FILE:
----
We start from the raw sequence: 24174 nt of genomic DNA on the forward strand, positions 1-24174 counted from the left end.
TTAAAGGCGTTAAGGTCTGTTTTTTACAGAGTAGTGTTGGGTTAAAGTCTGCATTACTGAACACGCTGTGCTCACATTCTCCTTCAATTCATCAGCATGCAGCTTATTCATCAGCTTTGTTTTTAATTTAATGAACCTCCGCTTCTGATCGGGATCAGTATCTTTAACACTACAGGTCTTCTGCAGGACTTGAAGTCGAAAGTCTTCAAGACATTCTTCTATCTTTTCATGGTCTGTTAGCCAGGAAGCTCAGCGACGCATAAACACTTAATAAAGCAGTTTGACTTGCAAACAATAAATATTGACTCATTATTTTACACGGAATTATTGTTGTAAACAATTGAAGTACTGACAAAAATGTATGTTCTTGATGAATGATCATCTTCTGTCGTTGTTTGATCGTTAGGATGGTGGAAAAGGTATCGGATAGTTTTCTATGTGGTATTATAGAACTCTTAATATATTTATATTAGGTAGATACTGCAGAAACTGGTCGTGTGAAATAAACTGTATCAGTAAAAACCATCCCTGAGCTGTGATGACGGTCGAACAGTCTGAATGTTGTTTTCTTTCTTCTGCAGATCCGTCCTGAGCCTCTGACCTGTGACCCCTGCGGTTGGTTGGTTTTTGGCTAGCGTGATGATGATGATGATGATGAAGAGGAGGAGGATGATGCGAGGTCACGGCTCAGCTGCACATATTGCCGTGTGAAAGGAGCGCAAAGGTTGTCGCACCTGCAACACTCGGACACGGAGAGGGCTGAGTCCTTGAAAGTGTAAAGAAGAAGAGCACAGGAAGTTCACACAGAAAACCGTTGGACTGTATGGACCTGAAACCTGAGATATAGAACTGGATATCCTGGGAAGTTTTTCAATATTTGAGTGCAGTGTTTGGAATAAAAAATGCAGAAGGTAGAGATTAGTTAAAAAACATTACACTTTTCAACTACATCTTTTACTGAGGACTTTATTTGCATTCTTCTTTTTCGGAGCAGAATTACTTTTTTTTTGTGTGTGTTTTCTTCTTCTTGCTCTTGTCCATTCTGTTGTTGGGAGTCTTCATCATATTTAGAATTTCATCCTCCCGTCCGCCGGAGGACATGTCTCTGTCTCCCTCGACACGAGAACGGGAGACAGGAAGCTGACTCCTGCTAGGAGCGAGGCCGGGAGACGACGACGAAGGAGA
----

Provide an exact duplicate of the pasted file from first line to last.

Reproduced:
We start from the raw sequence: 24174 nt of genomic DNA on the forward strand, positions 1-24174 counted from the left end.
TTAAAGGCGTTAAGGTCTGTTTTTTACAGAGTAGTGTTGGGTTAAAGTCTGCATTACTGAACACGCTGTGCTCACATTCTCCTTCAATTCATCAGCATGCAGCTTATTCATCAGCTTTGTTTTTAATTTAATGAACCTCCGCTTCTGATCGGGATCAGTATCTTTAACACTACAGGTCTTCTGCAGGACTTGAAGTCGAAAGTCTTCAAGACATTCTTCTATCTTTTCATGGTCTGTTAGCCAGGAAGCTCAGCGACGCATAAACACTTAATAAAGCAGTTTGACTTGCAAACAATAAATATTGACTCATTATTTTACACGGAATTATTGTTGTAAACAATTGAAGTACTGACAAAAATGTATGTTCTTGATGAATGATCATCTTCTGTCGTTGTTTGATCGTTAGGATGGTGGAAAAGGTATCGGATAGTTTTCTATGTGGTATTATAGAACTCTTAATATATTTATATTAGGTAGATACTGCAGAAACTGGTCGTGTGAAATAAACTGTATCAGTAAAAACCATCCCTGAGCTGTGATGACGGTCGAACAGTCTGAATGTTGTTTTCTTTCTTCTGCAGATCCGTCCTGAGCCTCTGACCTGTGACCCCTGCGGTTGGTTGGTTTTTGGCTAGCGTGATGATGATGATGATGATGAAGAGGAGGAGGATGATGCGAGGTCACGGCTCAGCTGCACATATTGCCGTGTGAAAGGAGCGCAAAGGTTGTCGCACCTGCAACACTCGGACACGGAGAGGGCTGAGTCCTTGAAAGTGTAAAGAAGAAGAGCACAGGAAGTTCACACAGAAAACCGTTGGACTGTATGGACCTGAAACCTGAGATATAGAACTGGATATCCTGGGAAGTTTTTCAATATTTGAGTGCAGTGTTTGGAATAAAAAATGCAGAAGGTAGAGATTAGTTAAAAAACATTACACTTTTCAACTACATCTTTTACTGAGGACTTTATTTGCATTCTTCTTTTTCGGAGCAGAATTACTTTTTTTTTGTGTGTGTTTTCTTCTTCTTGCTCTTGTCCATTCTGTTGTTGGGAGTCTTCATCATATTTAGAATTTCATCCTCCCGTCCGCCGGAGGACATGTCTCTGTCTCCCTCGACACGAGAACGGGAGACAGGAAGCTGACTCCTGCTAGGAGCGAGGCCGGGAGACGACGACGAAGGAGA